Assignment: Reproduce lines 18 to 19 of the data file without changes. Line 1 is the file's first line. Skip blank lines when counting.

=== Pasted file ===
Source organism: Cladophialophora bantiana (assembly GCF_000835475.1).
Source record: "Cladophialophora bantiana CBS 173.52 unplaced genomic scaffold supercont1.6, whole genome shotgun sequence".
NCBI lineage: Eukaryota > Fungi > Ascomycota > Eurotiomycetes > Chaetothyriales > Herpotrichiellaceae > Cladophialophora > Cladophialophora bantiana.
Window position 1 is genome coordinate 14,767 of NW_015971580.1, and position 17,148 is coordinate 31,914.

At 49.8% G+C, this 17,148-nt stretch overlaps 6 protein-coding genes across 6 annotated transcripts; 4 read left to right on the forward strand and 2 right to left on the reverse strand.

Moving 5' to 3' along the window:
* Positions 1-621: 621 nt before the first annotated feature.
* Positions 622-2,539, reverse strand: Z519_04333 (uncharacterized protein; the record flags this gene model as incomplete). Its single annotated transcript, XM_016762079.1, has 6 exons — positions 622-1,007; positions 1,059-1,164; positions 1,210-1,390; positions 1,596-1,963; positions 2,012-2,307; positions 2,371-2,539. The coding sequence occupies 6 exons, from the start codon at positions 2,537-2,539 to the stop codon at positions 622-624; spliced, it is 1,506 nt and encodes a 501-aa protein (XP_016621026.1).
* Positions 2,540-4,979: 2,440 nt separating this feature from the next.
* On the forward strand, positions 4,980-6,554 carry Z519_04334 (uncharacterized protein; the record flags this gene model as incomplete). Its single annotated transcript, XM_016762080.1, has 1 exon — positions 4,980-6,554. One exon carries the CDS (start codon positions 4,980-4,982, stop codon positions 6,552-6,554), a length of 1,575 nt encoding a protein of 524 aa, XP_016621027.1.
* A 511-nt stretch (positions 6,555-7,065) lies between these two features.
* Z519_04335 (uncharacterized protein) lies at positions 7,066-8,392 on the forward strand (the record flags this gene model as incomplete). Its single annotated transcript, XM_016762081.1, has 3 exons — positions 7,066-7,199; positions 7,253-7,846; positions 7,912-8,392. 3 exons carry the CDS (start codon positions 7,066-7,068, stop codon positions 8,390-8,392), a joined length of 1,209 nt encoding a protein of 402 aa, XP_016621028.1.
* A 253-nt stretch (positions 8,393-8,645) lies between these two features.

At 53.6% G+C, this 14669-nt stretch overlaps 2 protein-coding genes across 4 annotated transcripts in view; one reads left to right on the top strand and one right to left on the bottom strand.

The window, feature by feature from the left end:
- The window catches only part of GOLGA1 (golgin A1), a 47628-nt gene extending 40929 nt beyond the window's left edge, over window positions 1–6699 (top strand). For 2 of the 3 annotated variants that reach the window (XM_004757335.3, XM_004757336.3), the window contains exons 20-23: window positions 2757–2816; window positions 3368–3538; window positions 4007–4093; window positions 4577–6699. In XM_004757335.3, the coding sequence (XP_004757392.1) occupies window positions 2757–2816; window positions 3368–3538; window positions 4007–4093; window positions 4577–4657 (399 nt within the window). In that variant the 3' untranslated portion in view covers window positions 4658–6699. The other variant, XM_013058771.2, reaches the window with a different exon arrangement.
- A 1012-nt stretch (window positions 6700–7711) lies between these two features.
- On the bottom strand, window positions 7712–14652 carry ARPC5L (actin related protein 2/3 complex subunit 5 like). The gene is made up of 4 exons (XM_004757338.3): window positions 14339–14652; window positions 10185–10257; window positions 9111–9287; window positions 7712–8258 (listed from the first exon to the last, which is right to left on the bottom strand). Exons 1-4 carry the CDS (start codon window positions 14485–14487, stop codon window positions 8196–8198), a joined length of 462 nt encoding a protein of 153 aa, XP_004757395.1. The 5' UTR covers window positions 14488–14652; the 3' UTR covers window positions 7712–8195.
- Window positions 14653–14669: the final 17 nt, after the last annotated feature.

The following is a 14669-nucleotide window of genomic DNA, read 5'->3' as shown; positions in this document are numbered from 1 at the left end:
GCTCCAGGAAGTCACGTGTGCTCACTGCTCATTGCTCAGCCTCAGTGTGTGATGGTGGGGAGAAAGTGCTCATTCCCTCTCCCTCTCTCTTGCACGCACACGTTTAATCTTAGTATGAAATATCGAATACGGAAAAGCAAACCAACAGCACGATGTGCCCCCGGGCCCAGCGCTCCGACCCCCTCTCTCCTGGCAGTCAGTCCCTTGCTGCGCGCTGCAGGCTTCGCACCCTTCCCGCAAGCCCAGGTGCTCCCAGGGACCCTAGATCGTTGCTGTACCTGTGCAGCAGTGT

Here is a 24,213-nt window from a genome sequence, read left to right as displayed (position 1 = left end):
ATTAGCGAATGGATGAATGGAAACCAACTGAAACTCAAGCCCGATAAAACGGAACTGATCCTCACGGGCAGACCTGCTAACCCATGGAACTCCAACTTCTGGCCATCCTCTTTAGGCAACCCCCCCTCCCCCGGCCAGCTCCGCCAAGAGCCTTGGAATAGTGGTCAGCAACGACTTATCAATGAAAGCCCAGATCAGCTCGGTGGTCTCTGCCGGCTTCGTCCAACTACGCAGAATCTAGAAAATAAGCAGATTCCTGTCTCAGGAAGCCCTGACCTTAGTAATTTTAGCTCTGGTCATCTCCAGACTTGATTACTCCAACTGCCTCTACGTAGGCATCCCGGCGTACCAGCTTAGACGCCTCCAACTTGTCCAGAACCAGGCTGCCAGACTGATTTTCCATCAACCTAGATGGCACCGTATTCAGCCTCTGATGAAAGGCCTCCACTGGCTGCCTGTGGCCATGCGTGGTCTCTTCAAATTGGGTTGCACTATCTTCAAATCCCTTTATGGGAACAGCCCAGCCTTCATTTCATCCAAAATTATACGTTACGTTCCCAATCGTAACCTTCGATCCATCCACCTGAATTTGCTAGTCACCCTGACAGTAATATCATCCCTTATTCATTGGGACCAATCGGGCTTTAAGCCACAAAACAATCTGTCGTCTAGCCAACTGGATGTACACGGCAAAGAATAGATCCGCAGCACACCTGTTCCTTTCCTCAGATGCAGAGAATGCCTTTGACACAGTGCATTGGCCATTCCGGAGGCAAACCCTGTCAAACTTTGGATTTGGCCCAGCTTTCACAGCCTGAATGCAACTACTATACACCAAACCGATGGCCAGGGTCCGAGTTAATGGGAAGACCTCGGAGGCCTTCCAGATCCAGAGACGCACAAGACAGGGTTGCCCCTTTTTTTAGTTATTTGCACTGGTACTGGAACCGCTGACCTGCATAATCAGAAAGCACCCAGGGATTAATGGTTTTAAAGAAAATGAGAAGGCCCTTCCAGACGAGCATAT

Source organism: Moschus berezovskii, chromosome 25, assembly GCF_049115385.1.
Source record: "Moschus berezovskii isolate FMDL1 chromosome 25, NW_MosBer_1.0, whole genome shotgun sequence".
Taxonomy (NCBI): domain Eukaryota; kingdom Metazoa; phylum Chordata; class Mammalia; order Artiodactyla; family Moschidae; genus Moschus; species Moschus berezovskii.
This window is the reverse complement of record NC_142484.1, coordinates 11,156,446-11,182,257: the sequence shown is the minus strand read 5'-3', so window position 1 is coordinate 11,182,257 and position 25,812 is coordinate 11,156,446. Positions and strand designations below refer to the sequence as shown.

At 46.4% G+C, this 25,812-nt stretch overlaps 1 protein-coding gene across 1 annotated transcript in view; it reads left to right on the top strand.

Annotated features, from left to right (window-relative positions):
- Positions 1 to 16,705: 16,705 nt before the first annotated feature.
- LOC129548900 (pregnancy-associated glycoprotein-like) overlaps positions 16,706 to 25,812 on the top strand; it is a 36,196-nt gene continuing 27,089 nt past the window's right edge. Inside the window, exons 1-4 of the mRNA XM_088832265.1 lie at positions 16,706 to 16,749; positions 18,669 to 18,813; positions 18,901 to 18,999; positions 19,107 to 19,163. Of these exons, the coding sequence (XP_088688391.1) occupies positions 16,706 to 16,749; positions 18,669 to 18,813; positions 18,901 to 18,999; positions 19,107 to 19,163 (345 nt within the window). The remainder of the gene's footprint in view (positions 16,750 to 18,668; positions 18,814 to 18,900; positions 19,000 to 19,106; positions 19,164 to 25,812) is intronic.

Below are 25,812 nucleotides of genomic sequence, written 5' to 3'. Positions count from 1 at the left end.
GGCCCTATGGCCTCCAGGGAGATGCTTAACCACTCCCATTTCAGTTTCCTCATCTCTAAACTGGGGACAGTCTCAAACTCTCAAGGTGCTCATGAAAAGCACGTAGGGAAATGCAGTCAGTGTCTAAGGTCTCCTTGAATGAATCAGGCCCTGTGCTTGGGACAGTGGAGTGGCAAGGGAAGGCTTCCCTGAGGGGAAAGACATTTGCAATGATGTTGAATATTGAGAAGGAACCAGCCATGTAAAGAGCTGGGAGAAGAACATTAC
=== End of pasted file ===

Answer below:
- On the bottom strand, window positions 7712–14652 carry ARPC5L (actin related protein 2/3 complex subunit 5 like). The gene is made up of 4 exons (XM_004757338.3): window positions 14339–14652; window positions 10185–10257; window positions 9111–9287; window positions 7712–8258 (listed from the first exon to the last, which is right to left on the bottom strand). Exons 1-4 carry the CDS (start codon window positions 14485–14487, stop codon window positions 8196–8198), a joined length of 462 nt encoding a protein of 153 aa, XP_004757395.1. The 5' UTR covers window positions 14488–14652; the 3' UTR covers window positions 7712–8195.
- Window positions 14653–14669: the final 17 nt, after the last annotated feature.